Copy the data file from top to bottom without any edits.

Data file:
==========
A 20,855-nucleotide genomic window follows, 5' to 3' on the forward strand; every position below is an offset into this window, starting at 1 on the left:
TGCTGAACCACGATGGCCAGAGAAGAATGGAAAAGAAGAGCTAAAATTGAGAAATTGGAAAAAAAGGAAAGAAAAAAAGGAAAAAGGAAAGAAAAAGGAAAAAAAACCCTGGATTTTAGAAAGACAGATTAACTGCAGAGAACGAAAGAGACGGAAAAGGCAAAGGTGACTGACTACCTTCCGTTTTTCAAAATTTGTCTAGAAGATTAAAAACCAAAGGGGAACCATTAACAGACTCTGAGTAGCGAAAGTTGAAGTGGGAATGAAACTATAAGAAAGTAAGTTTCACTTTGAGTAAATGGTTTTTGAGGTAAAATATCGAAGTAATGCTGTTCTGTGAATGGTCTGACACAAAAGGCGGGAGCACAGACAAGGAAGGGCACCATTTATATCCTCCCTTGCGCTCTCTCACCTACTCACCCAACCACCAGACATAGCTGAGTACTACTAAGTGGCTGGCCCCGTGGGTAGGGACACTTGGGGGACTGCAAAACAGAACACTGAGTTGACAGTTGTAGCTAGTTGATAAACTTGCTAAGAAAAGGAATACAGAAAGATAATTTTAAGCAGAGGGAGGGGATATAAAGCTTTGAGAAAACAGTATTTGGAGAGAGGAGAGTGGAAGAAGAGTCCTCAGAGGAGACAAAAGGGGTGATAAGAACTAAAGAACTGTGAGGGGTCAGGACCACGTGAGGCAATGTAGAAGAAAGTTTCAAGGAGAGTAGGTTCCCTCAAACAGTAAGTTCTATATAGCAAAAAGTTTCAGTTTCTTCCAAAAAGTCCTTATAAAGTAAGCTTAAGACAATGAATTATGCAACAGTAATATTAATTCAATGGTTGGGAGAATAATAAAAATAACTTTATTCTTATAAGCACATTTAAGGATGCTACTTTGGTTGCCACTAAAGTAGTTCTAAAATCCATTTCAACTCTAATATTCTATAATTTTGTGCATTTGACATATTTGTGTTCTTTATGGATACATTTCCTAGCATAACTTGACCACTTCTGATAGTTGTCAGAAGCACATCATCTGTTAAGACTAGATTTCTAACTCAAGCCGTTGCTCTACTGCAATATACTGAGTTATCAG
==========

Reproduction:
A 20,855-nucleotide genomic window follows, 5' to 3' on the forward strand; every position below is an offset into this window, starting at 1 on the left:
TGCTGAACCACGATGGCCAGAGAAGAATGGAAAAGAAGAGCTAAAATTGAGAAATTGGAAAAAAAGGAAAGAAAAAAAGGAAAAAGGAAAGAAAAAGGAAAAAAAACCCTGGATTTTAGAAAGACAGATTAACTGCAGAGAACGAAAGAGACGGAAAAGGCAAAGGTGACTGACTACCTTCCGTTTTTCAAAATTTGTCTAGAAGATTAAAAACCAAAGGGGAACCATTAACAGACTCTGAGTAGCGAAAGTTGAAGTGGGAATGAAACTATAAGAAAGTAAGTTTCACTTTGAGTAAATGGTTTTTGAGGTAAAATATCGAAGTAATGCTGTTCTGTGAATGGTCTGACACAAAAGGCGGGAGCACAGACAAGGAAGGGCACCATTTATATCCTCCCTTGCGCTCTCTCACCTACTCACCCAACCACCAGACATAGCTGAGTACTACTAAGTGGCTGGCCCCGTGGGTAGGGACACTTGGGGGACTGCAAAACAGAACACTGAGTTGACAGTTGTAGCTAGTTGATAAACTTGCTAAGAAAAGGAATACAGAAAGATAATTTTAAGCAGAGGGAGGGGATATAAAGCTTTGAGAAAACAGTATTTGGAGAGAGGAGAGTGGAAGAAGAGTCCTCAGAGGAGACAAAAGGGGTGATAAGAACTAAAGAACTGTGAGGGGTCAGGACCACGTGAGGCAATGTAGAAGAAAGTTTCAAGGAGAGTAGGTTCCCTCAAACAGTAAGTTCTATATAGCAAAAAGTTTCAGTTTCTTCCAAAAAGTCCTTATAAAGTAAGCTTAAGACAATGAATTATGCAACAGTAATATTAATTCAATGGTTGGGAGAATAATAAAAATAACTTTATTCTTATAAGCACATTTAAGGATGCTACTTTGGTTGCCACTAAAGTAGTTCTAAAATCCATTTCAACTCTAATATTCTATAATTTTGTGCATTTGACATATTTGTGTTCTTTATGGATACATTTCCTAGCATAACTTGACCACTTCTGATAGTTGTCAGAAGCACATCATCTGTTAAGACTAGATTTCTAACTCAAGCCGTTGCTCTACTGCAATATACTGAGTTATCAG